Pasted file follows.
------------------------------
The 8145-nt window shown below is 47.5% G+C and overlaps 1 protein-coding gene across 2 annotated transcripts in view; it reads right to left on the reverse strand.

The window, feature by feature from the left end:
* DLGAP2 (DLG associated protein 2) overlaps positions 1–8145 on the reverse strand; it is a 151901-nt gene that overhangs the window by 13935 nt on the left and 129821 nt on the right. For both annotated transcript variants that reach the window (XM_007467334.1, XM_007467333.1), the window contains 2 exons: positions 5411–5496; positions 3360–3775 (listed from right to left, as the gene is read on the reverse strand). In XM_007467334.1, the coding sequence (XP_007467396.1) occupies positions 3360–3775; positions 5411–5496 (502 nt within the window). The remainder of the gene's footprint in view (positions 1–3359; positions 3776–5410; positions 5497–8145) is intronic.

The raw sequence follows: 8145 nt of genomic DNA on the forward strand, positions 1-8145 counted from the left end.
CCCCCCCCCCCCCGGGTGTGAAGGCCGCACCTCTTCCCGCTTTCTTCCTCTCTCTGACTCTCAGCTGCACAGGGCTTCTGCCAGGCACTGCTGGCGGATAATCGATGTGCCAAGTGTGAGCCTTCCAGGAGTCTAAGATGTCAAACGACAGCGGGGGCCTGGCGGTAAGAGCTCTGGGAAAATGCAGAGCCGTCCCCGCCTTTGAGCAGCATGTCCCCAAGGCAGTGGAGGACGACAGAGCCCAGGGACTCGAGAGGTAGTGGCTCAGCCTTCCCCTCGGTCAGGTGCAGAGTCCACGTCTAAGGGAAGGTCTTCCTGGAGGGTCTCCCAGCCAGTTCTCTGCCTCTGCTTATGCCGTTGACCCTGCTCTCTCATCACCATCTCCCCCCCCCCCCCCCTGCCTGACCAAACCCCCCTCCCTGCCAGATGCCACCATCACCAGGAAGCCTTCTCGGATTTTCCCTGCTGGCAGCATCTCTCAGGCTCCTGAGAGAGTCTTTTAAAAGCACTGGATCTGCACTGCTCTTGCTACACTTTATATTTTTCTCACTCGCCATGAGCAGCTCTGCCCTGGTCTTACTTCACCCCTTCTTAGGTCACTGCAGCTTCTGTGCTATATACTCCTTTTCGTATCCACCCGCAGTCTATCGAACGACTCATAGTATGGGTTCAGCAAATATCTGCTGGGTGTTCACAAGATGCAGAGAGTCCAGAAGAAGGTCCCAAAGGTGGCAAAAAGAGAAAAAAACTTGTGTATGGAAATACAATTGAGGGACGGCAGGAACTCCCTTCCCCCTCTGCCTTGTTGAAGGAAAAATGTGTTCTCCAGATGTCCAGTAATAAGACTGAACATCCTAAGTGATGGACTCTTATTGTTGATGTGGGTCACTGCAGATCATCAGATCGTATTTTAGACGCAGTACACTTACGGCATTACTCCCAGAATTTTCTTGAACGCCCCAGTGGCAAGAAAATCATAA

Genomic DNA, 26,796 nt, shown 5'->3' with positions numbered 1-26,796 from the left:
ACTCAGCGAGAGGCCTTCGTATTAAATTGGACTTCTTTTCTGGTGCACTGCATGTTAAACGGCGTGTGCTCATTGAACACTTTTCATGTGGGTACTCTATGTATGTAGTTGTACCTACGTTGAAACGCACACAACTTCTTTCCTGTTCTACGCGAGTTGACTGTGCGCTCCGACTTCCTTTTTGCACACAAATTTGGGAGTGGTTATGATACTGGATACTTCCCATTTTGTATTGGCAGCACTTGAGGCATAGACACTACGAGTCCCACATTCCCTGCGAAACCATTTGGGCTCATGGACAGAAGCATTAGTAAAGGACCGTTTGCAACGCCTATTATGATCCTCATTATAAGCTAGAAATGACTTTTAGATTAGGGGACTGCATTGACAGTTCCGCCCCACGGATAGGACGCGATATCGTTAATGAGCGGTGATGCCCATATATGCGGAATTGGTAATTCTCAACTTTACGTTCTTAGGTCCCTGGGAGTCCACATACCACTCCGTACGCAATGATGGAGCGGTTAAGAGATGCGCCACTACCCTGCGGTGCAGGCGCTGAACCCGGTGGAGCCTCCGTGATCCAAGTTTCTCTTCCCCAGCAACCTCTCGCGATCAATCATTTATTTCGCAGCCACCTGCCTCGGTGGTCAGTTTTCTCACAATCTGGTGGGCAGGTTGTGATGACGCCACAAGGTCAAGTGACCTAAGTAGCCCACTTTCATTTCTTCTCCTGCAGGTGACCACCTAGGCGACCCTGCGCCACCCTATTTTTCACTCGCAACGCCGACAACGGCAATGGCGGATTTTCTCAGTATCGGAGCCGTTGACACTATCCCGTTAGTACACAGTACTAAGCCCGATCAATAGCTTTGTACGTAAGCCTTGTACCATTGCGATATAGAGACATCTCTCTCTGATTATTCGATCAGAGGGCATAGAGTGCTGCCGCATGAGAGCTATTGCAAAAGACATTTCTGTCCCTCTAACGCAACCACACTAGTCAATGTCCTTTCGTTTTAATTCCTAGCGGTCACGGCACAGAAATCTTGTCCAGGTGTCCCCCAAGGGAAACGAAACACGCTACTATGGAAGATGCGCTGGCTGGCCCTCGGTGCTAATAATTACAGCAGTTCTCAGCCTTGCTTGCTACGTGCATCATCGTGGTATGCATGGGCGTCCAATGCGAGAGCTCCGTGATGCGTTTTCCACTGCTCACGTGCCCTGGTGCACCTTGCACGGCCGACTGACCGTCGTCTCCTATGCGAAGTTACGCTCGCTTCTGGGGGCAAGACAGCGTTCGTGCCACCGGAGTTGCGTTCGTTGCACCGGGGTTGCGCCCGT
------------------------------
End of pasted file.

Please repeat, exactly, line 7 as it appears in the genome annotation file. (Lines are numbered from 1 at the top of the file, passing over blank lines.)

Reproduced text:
ACTCAGCGAGAGGCCTTCGTATTAAATTGGACTTCTTTTCTGGTGCACTGCATGTTAAACGGCGTGTGCTCATTGAACACTTTTCATGTGGGTACTCTATGTATGTAGTTGTACCTACGTTGAAACGCACACAACTTCTTTCCTGTTCTACGCGAGTTGACTGTGCGCTCCGACTTCCTTTTTGCACACAAATTTGGGAGTGGTTATGATACTGGATACTTCCCATTTTGTATTGGCAGCACTTGAGGCATAGACACTACGAGTCCCACATTCCCTGCGAAACCATTTGGGCTCATGGACAGAAGCATTAGTAAAGGACCGTTTGCAACGCCTATTATGATCCTCATTATAAGCTAGAAATGACTTTTAGATTAGGGGACTGCATTGACAGTTCCGCCCCACGGATAGGACGCGATATCGTTAATGAGCGGTGATGCCCATATATGCGGAATTGGTAATTCTCAACTTTACGTTCTTAGGTCCCTGGGAGTCCACATACCACTCCGTACGCAATGATGGAGCGGTTAAGAGATGCGCCACTACCCTGCGGTGCAGGCGCTGAACCCGGTGGAGCCTCCGTGATCCAAGTTTCTCTTCCCCAGCAACCTCTCGCGATCAATCATTTATTTCGCAGCCACCTGCCTCGGTGGTCAGTTTTCTCACAATCTGGTGGGCAGGTTGTGATGACGCCACAAGGTCAAGTGACCTAAGTAGCCCACTTTCATTTCTTCTCCTGCAGGTGACCACCTAGGCGACCCTGCGCCACCCTATTTTTCACTCGCAACGCCGACAACGGCAATGGCGGATTTTCTCAGTATCGGAGCCGTTGACACTATCCCGTTAGTACACAGTACTAAGCCCGATCAATAGCTTTGTACGTAAGCCTTGTACCATTGCGATATAGAGACATCTCTCTCTGATTATTCGATCAGAGGGCATAGAGTGCTGCCGCATGAGAGCTATTGCAAAAGACATTTCTGTCCCTCTAACGCAACCACACTAGTCAATGTCCTTTCGTTTTAATTCCTAGCGGTCACGGCACAGAAATCTTGTCCAGGTGTCCCCCAAGGGAAACGAAACACGCTACTATGGAAGATGCGCTGGCTGGCCCTCGGTGCTAATAATTACAGCAGTTCTCAGCCTTGCTTGCTACGTGCATCATCGTGGTATGCATGGGCGTCCAATGCGAGAGCTCCGTGATGCGTTTTCCACTGCTCACGTGCCCTGGTGCACCTTGCACGGCCGACTGACCGTCGTCTCCTATGCGAAGTTACGCTCGCTTCTGGGGGCAAGACAGCGTTCGTGCCACCGGAGTTGCGTTCGTTGCACCGGGGTTGCGCCCGT